Sunday, July 1, 2012
National Grid and Scottish Power Transmission have awarded a £1bn contract for first ever sub sea electricity link between Scotland and England. The 2,200MW High Voltage Direct Current link will be a vital reinforcement- bringing energy from renewable sources in Scotland to the south and helping to meet 2020 renewable targets. It will run 420km between Hunterston in Ayrshire to the Wirral- the longest link of this capacity in the world. It should be fully operational by 2016.
There are already about 3 GW of interconnector links to France and the Netherlands, but nine more are either in construction, planning or subject to feasibility studies. The next to open, in autumn 2012, will be a link between the Republic of Ireland and Wales. Then there is a 1 GW Kent-Belgium link, planned for 2018 and maybe a 1.4 GW link to Norway, 900km, by 2019. Another would link England to Alderney, where very strong tides could produce large amounts of electricity, and then on to France.
Energy Minister Charles Hendry has also been negotiating with Iceland over the possibility of connecting the UK to its abundant geothermal energy, via a 1000 km plus undersea High Voltage Direct Current supergrid.. That may be some way off, but, with the other projects, a ‘supergrid’ network may be gradually taking shape- and it can link up to, and help balance, offshore wind farms in the North Sea. By 2020 there could be 18GW of offshore wind capacity in place, with more to follow. They will all need grid links.
Supergrid interconnectors are costly. The Britain-Netherland 240km link, which opened in 2011, cost £500m. But we have the best wind, wave and tidal resource in Europe, so we should be able to produces large amount of excess electricity and sell it abroad. More than offsetting the cost of the interconnector and more than offsetting the need to occasionally have to import balancing power when UK wind is low.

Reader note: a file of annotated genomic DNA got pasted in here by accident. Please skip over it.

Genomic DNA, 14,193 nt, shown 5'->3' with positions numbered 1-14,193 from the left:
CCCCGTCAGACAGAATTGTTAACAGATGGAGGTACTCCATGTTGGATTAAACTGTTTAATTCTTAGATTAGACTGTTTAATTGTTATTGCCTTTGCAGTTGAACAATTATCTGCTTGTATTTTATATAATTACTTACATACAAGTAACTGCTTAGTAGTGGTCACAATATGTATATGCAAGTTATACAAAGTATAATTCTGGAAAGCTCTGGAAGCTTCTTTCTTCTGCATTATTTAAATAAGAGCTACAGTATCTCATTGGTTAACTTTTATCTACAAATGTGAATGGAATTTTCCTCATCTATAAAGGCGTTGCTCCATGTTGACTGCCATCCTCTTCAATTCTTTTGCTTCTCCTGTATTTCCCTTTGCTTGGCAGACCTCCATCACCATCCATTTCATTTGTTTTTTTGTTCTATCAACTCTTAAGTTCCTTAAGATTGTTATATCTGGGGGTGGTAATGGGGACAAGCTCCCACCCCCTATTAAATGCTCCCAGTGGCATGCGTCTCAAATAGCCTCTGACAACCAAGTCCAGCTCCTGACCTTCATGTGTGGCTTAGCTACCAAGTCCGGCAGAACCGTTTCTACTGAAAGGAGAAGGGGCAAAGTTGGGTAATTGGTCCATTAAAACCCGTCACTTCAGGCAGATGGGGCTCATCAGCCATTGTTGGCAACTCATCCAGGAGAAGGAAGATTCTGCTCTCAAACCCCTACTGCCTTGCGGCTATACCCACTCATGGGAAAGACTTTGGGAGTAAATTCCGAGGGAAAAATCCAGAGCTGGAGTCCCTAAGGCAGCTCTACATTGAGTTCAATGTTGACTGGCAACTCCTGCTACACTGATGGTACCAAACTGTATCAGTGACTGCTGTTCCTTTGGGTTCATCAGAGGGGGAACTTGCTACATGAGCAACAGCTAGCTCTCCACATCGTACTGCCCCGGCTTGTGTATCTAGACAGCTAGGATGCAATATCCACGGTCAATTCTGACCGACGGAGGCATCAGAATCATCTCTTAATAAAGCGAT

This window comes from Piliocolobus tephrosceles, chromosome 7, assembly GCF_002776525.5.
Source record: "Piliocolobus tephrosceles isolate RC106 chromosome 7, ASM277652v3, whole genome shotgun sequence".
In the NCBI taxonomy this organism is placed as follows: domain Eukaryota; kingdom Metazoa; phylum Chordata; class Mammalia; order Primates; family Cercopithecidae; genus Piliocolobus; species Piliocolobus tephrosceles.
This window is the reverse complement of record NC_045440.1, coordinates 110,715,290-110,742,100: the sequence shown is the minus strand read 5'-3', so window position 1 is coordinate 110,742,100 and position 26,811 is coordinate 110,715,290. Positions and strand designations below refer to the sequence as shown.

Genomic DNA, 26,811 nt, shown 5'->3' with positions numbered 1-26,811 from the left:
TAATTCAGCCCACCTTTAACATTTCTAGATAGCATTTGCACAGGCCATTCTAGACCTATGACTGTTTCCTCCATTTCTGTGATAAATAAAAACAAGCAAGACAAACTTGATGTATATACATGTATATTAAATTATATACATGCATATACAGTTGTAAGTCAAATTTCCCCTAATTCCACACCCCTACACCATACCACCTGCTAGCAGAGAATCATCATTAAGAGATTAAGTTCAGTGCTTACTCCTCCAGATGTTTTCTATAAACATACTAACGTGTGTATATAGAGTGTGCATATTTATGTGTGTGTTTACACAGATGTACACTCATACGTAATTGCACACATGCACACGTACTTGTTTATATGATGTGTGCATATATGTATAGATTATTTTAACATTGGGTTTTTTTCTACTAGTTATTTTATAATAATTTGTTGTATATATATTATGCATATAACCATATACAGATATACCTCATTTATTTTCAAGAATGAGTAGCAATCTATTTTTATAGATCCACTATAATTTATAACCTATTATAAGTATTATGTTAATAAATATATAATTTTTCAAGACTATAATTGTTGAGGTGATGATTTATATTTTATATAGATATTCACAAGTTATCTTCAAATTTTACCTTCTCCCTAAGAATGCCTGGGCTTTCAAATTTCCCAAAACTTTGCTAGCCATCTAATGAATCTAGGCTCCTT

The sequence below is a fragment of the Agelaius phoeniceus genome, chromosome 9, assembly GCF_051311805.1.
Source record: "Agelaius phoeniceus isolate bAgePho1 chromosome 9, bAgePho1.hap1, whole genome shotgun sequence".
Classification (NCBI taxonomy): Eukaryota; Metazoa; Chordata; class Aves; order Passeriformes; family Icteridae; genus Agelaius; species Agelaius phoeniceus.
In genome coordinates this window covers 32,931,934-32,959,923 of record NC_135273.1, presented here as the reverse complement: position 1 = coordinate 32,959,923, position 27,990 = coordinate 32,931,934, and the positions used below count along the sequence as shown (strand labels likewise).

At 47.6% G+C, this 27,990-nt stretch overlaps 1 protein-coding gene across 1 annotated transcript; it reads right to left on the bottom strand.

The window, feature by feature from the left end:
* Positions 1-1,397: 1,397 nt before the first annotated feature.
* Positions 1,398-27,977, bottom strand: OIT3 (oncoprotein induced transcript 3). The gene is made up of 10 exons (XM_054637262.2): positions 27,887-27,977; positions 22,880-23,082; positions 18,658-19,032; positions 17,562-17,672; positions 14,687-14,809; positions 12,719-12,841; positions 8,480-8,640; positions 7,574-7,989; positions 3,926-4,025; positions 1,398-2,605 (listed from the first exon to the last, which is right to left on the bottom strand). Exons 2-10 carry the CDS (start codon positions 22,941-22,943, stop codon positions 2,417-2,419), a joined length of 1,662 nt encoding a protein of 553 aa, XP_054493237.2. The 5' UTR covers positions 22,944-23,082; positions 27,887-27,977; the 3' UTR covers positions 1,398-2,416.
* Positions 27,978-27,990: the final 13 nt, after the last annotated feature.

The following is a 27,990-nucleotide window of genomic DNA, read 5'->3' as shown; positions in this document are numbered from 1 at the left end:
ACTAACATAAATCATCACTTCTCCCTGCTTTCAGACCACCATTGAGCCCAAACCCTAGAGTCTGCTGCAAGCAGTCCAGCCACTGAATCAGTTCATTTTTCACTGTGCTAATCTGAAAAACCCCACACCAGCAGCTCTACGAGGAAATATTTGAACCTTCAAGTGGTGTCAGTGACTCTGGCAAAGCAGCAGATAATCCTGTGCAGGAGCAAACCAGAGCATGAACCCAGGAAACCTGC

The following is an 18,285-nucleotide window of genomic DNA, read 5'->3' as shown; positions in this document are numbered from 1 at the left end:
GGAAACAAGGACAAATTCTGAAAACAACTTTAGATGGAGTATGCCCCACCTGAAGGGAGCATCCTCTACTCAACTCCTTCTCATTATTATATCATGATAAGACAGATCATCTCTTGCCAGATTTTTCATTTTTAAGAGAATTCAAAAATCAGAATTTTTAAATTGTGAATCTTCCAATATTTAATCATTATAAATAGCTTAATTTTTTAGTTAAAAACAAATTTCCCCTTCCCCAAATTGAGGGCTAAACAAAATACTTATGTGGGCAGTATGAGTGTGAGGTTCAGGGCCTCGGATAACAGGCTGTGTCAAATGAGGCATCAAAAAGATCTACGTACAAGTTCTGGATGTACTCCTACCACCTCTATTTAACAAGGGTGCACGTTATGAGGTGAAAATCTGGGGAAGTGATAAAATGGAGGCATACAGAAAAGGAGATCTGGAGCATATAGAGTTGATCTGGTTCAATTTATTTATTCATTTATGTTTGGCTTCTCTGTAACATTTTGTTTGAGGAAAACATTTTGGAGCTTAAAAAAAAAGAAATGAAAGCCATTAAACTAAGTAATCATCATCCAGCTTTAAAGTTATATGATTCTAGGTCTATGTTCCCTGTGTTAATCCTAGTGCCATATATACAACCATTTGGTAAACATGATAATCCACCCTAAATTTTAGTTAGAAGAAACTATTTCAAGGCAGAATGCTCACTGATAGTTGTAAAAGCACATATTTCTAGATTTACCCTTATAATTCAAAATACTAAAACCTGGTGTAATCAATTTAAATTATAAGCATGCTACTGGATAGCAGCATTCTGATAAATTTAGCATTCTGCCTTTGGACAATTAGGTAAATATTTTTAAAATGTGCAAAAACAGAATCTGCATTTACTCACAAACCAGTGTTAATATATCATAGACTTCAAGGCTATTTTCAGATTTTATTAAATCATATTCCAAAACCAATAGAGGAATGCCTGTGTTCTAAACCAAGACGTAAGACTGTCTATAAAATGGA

The supergrid would eventually be EU wide, linking to the large hydro capacity in Norway and elsewhere, with the reservoirs acting as stores for excess wind derived power, and it may even possibly extended it to the large yet to be developed solar resource in North Africa. www.desertec.org/ This wide geographical spread should ensure that power would be available even when the whole of Northern Europe is temporarily becalmed.
Similar ideas have emerged elsewhere. The Japan Renewable Energy Foundation and the Desertec Foundation have teamed to promote an Asian Supergrid that would connect the national grids of Japan, Korea, China, Mongolia and Russia. This could open up opportunities for renewable energy development in which the power produced could be moved to where it is needed most. So Japan, with fewer areas in which to build renewable projects, could benefit from wind power produced in placed like Inner Mongolia, where potential capacity far exceeds demand. There a have also been proposals for a major Concentrated Solar Power project in the Gobi desert, which straddles China and Mongolia. Excess electricity (around 1GW) from the Gobitec project would be exported to urban centers in China, Japan, and South Korea via a new network of nearly 4,000 km of high-voltage direct current (HVDC) transmission lines. .http://www.gobitec.org/
There can obviously be problems with mega projects like this, as I have explored in a recent paper: . http://dx.doi.org/10.1016/j.esr.2012.04.001
Some have argued that it’s foolish to try to go remote sources, and concentrate, and then transmit over long distances, energy that is naturally distributed everywhere. It’s also argued that it could degenerate into a neo-colonial resource grab, with poor areas being exploited by rich energy hungry countries, who might then not develop their own renewables sources. That clearly has to be resisted: the host country should have priority access and only excess power exported. And we have to avoid imported supergrid power being seen as alternative to locally produced power. We need all the types of renewable energy development, at all scales, for a sustainable future. But as far as the planet is concerned, it doesn’t matter where the energy projects are built as long as they avoid emissions, and in energy and carbon terms, it makes sense to go to where the resources are best. So we need to face up to the political problems and start to think outside of national boxes.